Simon splits a dinner of baked beans and bread with Roelf in the shack. He calls Roelf “Roelfie” and “Roofie,” and Roelf calls Simon “Andile.” Simon reveals that the amagintsa threatened him when he went to the shop, but Roelf insists that he isn’t afraid. Simon says Roelf knows nothing about his world and compares the amagintsa to the wild dogs of the bush.
The characters’ use of each other’s names demonstrates that names inform an individual’s understanding of their own identity as well as other people’s understanding of that individual. Simon calls Roelf by pet names to show their growing intimacy, and Roelf calls Simon the name he was born with, suggesting a new respect for Simon’s background.
Roelf asks Simon if he believes in ghosts. Simon responds emphatically in the affirmative. He claims to hear the ghosts’ sad voices at night. He responds to the ghosts with a Zulu lullaby in Xhosa that his mother used to sing to him. Roelf asks if the ghosts hear the lullaby, and Simon tells him that his song lulls the ghosts back to sleep.
The notion of ghosts grants some agency to the otherwise helpless dead, allowing them to temporarily wake from what Simon calls their “sleep”––however, their time awake is sad and mournful. Simon left his family in Hluleka, but his memory of his mother’s lullaby suggests that he loves and misses them. The fact that the song is a Xhosa translation of a Zulu lullaby also speaks to the many languages of South Africa and their rich history outside of the influence of colonialism.
Roelf asks if Simon grieves or pities the bodies he buries, but Simon only cares about being paid. He marks the graves not out of respect, but to remind himself not to dig there again. He asks why Roelf keeps pressing the issue, and Roelf is horrified that Simon could be so apathetic towards “[his] own people.” With growing discomfort, Roelf explains that standing in the graveyard has made him empathize with the people buried there and with the woman he killed. He imagines her living with her baby in a pondok in a “fucking hopeless” life, and he concludes that he would want to stand on a railway line, too. Roelf laments that even in death the woman’s suffering is not at an end, because no one wants to claim her and the only man looking can’t find her body.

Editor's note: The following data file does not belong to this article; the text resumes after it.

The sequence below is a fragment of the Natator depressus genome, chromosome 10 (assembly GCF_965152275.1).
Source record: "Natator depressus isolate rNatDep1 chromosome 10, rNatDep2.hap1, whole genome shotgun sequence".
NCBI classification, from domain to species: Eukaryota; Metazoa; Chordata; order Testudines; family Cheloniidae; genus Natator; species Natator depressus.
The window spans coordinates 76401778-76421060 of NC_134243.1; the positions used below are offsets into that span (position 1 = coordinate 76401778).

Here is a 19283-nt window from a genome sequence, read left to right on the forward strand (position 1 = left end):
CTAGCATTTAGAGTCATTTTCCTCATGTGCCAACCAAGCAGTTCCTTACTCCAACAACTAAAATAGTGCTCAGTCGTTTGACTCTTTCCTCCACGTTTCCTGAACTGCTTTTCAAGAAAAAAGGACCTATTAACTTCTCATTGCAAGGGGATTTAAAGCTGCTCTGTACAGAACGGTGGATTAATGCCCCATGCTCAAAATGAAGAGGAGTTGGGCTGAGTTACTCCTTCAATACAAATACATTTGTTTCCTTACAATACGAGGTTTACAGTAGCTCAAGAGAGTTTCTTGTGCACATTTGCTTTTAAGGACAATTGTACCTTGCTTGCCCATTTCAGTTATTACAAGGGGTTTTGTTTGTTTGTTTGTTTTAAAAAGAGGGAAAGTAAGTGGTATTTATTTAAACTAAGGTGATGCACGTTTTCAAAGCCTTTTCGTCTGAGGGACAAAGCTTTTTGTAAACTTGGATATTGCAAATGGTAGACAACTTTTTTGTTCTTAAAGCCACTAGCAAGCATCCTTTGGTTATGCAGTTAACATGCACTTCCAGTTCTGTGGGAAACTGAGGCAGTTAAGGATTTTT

The two men once again clash as Roelf’s sentimentality confronts Simon’s practicality. Roelf’s horror that Simon does not mourn“[his] own people” suggests that Roelf expects loyalty and comradery among Black South Africans, without thinking critically about what might stand in the way of that notion. After facing the pondoks and the graveyards, Roelf has finally come to empathize with Red Doek. He understands the extent of her hopelessness, and instead of cursing her, he now curses the lack of hope that led to her suicide.
Roelf no longer wants to swear at Red Doek’s body. He isn’t sure what he wants. Simon suggests that Roelf speak to the woman’s ghost. Roelf puzzles over this, ultimately resolving that he doesn’t know what to do and neither does Simon. Simon dismisses him and continues to eat his dinner.
Roelf’s intention to swear at Red Doek was misguided and unproductive, but it gave him an objective. Now that his empathy for Red Doek has overcome his anger at her, he is at a loss for how to find closure.